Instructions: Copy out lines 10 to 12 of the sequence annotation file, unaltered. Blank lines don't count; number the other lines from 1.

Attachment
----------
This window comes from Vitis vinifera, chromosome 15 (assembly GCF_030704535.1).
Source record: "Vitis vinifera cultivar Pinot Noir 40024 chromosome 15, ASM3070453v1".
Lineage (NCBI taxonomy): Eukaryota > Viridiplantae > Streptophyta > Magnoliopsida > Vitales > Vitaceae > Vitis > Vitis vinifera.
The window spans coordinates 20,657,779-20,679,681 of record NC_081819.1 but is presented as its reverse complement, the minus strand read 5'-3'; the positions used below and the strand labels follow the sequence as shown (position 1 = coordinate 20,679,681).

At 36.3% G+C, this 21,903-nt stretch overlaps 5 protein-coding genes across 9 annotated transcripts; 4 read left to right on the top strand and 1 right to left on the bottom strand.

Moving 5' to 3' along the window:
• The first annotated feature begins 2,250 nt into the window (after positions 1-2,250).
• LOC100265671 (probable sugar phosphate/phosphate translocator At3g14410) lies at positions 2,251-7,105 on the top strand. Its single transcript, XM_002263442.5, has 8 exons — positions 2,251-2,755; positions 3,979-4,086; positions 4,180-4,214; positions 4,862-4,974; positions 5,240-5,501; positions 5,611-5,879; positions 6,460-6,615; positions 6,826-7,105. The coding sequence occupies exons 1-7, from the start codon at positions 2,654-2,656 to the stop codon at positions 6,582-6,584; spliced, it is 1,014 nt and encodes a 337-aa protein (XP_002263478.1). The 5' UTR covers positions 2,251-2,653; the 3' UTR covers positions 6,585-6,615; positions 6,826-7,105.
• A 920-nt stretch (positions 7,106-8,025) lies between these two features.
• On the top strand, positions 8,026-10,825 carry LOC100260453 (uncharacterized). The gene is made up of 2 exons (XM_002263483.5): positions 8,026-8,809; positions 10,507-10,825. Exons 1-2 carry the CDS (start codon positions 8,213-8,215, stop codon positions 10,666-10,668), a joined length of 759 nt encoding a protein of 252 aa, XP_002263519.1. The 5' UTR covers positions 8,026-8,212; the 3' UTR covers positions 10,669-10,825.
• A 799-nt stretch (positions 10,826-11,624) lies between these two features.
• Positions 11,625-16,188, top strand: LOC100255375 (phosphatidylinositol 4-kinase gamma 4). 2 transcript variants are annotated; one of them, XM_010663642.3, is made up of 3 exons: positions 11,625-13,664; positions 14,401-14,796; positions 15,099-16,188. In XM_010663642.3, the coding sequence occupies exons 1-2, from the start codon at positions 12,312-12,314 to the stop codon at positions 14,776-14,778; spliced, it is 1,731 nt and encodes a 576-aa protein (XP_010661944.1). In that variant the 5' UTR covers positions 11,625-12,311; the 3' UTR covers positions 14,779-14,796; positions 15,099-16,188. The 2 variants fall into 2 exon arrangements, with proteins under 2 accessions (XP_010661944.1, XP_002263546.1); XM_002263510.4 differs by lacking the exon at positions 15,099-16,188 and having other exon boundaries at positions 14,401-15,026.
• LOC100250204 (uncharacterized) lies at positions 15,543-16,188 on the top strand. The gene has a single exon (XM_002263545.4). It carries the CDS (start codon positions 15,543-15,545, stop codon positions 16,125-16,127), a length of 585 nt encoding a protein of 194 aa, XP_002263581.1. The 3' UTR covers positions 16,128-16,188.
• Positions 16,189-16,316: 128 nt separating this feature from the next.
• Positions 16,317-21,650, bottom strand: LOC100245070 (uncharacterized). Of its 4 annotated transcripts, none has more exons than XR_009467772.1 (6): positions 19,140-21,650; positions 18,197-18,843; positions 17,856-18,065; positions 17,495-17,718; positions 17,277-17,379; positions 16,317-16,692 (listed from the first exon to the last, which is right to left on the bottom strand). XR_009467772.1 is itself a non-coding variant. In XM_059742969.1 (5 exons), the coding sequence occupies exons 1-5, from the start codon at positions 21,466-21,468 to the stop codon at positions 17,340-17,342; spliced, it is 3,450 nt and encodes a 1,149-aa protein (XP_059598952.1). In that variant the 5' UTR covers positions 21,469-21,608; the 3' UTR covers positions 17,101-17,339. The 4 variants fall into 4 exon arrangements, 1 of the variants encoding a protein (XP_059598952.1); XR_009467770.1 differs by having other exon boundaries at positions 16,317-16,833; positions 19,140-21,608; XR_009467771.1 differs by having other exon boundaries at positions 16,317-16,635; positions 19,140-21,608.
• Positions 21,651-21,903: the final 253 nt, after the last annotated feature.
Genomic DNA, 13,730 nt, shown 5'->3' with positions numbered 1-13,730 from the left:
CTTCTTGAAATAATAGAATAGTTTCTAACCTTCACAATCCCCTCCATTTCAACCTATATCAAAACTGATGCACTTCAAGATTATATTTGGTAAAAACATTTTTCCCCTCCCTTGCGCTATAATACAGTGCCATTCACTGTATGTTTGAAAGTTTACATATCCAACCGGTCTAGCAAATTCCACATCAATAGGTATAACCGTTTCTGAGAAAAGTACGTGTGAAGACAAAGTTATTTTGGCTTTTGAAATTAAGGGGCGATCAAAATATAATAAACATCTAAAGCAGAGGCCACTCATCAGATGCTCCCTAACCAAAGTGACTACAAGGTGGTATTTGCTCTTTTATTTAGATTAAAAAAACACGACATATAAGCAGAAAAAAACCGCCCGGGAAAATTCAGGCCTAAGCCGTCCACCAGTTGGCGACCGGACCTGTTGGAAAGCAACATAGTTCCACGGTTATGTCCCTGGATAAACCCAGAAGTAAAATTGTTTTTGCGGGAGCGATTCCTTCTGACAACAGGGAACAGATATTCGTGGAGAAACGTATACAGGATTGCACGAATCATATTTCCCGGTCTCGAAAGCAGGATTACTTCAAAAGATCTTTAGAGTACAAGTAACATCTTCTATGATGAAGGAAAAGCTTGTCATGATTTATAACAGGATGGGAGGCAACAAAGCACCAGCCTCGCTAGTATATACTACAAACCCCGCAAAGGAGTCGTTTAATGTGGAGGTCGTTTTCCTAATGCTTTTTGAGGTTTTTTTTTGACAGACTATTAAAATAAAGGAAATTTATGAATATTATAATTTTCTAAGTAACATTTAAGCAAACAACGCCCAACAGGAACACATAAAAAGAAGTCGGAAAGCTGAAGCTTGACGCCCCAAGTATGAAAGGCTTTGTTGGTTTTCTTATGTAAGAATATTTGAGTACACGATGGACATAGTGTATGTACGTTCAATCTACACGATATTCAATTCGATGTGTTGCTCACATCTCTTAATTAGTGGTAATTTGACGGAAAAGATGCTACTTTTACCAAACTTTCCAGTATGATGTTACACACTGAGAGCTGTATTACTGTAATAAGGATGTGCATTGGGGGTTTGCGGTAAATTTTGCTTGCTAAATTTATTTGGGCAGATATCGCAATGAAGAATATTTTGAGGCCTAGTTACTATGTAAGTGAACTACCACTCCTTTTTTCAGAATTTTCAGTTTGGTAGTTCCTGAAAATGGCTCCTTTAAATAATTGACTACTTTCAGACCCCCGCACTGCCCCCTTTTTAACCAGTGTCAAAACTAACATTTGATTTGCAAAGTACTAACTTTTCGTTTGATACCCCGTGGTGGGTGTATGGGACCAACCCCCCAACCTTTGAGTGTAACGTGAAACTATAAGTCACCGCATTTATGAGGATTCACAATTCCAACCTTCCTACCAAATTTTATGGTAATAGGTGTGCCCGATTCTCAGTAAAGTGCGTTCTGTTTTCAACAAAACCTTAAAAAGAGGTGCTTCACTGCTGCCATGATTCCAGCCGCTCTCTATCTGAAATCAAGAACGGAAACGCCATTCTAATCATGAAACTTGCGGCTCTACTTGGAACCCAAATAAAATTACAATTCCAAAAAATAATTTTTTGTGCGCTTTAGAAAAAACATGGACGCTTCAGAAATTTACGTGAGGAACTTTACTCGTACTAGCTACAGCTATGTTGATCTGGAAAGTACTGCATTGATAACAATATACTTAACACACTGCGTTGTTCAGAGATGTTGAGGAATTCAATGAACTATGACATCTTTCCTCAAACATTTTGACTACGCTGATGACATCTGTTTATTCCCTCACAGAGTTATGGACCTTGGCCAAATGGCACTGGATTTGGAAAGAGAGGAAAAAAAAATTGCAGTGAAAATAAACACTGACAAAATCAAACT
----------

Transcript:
• On the top strand, positions 8,026-10,825 carry LOC100260453 (uncharacterized). The gene is made up of 2 exons (XM_002263483.5): positions 8,026-8,809; positions 10,507-10,825. Exons 1-2 carry the CDS (start codon positions 8,213-8,215, stop codon positions 10,666-10,668), a joined length of 759 nt encoding a protein of 252 aa, XP_002263519.1. The 5' UTR covers positions 8,026-8,212; the 3' UTR covers positions 10,669-10,825.
• A 799-nt stretch (positions 10,826-11,624) lies between these two features.
• Positions 11,625-16,188, top strand: LOC100255375 (phosphatidylinositol 4-kinase gamma 4). 2 transcript variants are annotated; one of them, XM_010663642.3, is made up of 3 exons: positions 11,625-13,664; positions 14,401-14,796; positions 15,099-16,188. In XM_010663642.3, the coding sequence occupies exons 1-2, from the start codon at positions 12,312-12,314 to the stop codon at positions 14,776-14,778; spliced, it is 1,731 nt and encodes a 576-aa protein (XP_010661944.1). In that variant the 5' UTR covers positions 11,625-12,311; the 3' UTR covers positions 14,779-14,796; positions 15,099-16,188. The 2 variants fall into 2 exon arrangements, with proteins under 2 accessions (XP_010661944.1, XP_002263546.1); XM_002263510.4 differs by lacking the exon at positions 15,099-16,188 and having other exon boundaries at positions 14,401-15,026.